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Go back to: Title 13 Decedents’ Estates, Guardianships, Transfers, Trusts, and Health Care Decisions
Go back to: Chapter 06. General Provisions, Definitions, and Probate Jurisdiction of Court.

Sec. 13.06.068. Choice of law; validity.
 (a) Subject to the other provisions of this section, the formal validity, intrinsic validity, effect, interpretation, revocation, or alteration of a testamentary disposition of real property and the manner in which the property descends at death when not disposed of by will are determined by the law of the jurisdiction in which the land is situated.

 (b) Subject to the other provisions of this section, the intrinsic validity, effect, revocation, or alteration of a testamentary disposition of personal property and the manner in which the property devolves at death when not disposed of by will are determined by the law of the jurisdiction in which the decedent was domiciled at death.

 (c) A will disposing of personal property, wherever situated, or real property situated in this state made within or outside this state by a domiciliary or nondomiciliary of the state where the property is situated, is formally valid and admissible to probate in this state if the will is in writing and signed by the testator and otherwise executed and attested to under the local law of
     (1) this state;

     (2) the jurisdiction where the will was executed at the time of execution; or

     (3) the jurisdiction where the testator was domiciled, either at the time of execution or at death.

 (d) A testamentary disposition of personal property intrinsically valid under the law of the jurisdiction where the testator was domiciled when the will was executed is not affected by a subsequent change in the domicile of the testator to a jurisdiction under the law of which the disposition is intrinsically invalid.

 (e) The interpretation of a testamentary disposition of personal property shall be made under the local law of the jurisdiction where the testator was domiciled when the will was executed.

 (f) Whether a testamentary disposition of personal property is effectively revoked or altered by a subsequent testamentary instrument or by a physical act to or on the will by which the testamentary disposition was made is determined by the local law of the jurisdiction where the testator was domiciled when the subsequent instrument was executed or the physical act performed.

 (g) Subject to (d) — (f) of this section, the intrinsic validity, effect, revocation, or alteration of a testamentary disposition by which a power of appointment over personal property is exercised and the question of whether the power has been exercised at all are determined by
     (1) in the case of a presently exercisable general power of appointment, the local law of the jurisdiction where the donee of the power was domiciled at the time of death;

     (2) in the case of a general power of appointment exercisable by will alone or a special power of appointment, the local law of the jurisdiction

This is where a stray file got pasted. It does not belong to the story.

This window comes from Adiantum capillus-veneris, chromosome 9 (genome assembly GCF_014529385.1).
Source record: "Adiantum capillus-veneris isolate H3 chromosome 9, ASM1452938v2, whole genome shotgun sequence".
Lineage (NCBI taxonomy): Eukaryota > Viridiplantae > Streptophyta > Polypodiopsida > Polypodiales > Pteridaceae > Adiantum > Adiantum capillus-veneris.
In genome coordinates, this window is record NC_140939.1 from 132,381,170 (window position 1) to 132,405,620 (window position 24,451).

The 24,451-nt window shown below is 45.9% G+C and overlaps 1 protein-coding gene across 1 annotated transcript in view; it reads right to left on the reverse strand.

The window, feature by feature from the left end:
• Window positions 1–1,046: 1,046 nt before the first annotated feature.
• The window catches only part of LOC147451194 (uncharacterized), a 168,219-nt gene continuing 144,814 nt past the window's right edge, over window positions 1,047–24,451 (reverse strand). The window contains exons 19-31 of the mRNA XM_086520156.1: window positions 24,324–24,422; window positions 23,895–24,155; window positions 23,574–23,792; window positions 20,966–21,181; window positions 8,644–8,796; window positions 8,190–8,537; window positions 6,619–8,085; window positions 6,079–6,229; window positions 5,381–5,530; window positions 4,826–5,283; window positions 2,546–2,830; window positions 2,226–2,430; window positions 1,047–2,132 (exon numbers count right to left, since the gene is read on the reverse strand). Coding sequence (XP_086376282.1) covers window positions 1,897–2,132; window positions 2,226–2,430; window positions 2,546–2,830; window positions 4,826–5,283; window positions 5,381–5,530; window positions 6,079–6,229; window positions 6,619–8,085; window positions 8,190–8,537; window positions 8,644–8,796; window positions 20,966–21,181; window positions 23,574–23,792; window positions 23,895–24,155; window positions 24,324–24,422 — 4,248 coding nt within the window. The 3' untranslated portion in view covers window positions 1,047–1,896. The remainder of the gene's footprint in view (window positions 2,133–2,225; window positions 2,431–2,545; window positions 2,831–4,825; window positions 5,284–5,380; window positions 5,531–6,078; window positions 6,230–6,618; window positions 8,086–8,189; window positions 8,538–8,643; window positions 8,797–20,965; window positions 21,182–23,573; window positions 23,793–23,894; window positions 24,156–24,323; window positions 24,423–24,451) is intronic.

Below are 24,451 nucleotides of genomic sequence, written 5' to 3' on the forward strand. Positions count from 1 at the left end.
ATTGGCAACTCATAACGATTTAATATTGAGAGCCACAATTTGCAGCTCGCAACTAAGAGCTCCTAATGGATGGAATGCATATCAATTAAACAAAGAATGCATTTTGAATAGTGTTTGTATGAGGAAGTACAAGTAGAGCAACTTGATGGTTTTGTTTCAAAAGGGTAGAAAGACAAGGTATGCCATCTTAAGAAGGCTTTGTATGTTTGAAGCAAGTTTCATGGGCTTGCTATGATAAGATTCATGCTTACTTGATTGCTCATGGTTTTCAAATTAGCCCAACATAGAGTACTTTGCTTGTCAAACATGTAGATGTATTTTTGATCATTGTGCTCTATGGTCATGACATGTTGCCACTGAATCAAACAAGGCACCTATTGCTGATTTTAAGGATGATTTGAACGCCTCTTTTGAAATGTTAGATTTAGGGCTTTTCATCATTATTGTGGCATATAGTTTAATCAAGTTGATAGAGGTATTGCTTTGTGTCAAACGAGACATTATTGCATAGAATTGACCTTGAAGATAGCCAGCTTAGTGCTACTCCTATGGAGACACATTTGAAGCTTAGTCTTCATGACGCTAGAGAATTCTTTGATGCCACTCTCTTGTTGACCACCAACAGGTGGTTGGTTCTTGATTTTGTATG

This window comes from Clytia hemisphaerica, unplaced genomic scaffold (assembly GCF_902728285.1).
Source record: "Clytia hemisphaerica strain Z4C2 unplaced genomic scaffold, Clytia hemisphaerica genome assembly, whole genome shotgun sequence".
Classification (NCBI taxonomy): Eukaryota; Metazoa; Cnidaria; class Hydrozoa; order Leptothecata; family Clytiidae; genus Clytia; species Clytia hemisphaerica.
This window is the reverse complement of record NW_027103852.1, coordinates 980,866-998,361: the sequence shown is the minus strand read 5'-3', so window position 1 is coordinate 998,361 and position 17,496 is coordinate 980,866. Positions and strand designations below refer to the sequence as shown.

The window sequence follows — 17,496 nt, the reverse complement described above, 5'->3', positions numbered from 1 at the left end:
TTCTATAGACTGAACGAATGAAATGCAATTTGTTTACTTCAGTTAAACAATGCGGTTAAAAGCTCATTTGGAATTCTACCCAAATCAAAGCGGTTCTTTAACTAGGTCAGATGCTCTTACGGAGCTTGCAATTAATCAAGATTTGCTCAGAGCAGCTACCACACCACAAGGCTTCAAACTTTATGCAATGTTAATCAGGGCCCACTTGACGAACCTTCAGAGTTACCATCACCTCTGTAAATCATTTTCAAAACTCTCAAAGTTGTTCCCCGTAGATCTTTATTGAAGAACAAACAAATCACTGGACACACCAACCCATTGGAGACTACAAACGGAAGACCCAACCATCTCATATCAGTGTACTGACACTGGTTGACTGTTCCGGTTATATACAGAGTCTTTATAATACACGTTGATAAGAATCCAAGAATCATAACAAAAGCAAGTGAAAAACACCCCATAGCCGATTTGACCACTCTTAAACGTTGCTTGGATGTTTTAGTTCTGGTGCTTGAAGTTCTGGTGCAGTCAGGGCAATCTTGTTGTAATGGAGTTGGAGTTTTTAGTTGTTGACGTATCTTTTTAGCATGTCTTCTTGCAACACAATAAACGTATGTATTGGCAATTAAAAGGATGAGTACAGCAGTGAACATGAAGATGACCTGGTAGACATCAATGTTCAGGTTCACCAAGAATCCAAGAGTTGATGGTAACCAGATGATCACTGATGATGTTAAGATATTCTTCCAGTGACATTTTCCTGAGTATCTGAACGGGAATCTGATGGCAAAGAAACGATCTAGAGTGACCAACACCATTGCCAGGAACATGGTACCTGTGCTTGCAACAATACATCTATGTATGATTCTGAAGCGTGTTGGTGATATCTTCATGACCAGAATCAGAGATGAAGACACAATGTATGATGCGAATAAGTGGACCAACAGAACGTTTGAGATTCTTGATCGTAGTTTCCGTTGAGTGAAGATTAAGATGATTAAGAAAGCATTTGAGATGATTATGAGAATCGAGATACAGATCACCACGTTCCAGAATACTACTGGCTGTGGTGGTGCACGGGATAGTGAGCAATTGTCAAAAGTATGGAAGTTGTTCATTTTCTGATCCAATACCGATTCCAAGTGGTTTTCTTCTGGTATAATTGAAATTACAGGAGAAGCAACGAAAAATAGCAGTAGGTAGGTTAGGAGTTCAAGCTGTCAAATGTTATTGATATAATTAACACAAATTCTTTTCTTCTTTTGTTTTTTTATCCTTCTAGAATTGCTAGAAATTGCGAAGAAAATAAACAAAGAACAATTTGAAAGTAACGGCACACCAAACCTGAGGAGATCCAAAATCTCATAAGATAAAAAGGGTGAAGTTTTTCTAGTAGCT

(A) that the donor of the power expressly selected in the governing instrument to govern the disposition; or

          (B) where the donor of the power was domiciled at the time of death if the donor did not expressly select in the governing instrument a jurisdiction to govern the disposition.

 (h) The formal validity of a will by which a power of appointment over personal property is exercised is determined under (b) of this section on the basis that the testator referred to in (b) of this section is the donee of the power.

 (i) When a testator, who is not domiciled in this state at the time of death, provides in the testator’s will that the testator elects to have the disposition of the testator’s property situated in this state governed by the local law of this state, the intrinsic validity, including the testator’s general capacity, effect, interpretation, revocation, or alteration of the provision, is determined by the local law of this state. The formal validity of the will is determined under (b) of this section.

 (j) Notwithstanding the definition of “real property,” as set out in (l) of this section, whether an estate in, leasehold of, fixture, mortgage, or other lien on land is real property governed by (a) of this section or personal property governed by (b) of this section is determined by the local law of the jurisdiction where the land is situated.

 (k) Notwithstanding the other provisions of AS 13.06AS 13.36, the provisions of this section govern in AS 13.06AS 13.36.

 (l) In this section,
     (1) “effect” means the legal consequences attributed under the local law of a jurisdiction to a valid testamentary disposition;

     (2) “formal validity” means the formalities established by the local law of a jurisdiction for the execution and attestation of a will;

     (3) “interpretation” means the procedure of applying the law of a jurisdiction to determine the meaning of language employed by the testator if the testator’s intention is not otherwise ascertainable;

     (4) “intrinsic validity” means the rules of substantive local law by which a jurisdiction determines the legality of a testamentary disposition, including the general capacity of the testator;

     (5) “local law” means the law that the courts of a jurisdiction apply when adjudicating legal questions that are not related to another jurisdiction;

     (6) “personal property” means property other than real property, and includes tangible and intangible property;

     (7) “real property” means land or an estate in land, and includes leaseholds, fixtures, and mortgages or other liens on land;

     (8) “testamentary disposition” means disposition under a will.

Other Sections in this Chapter: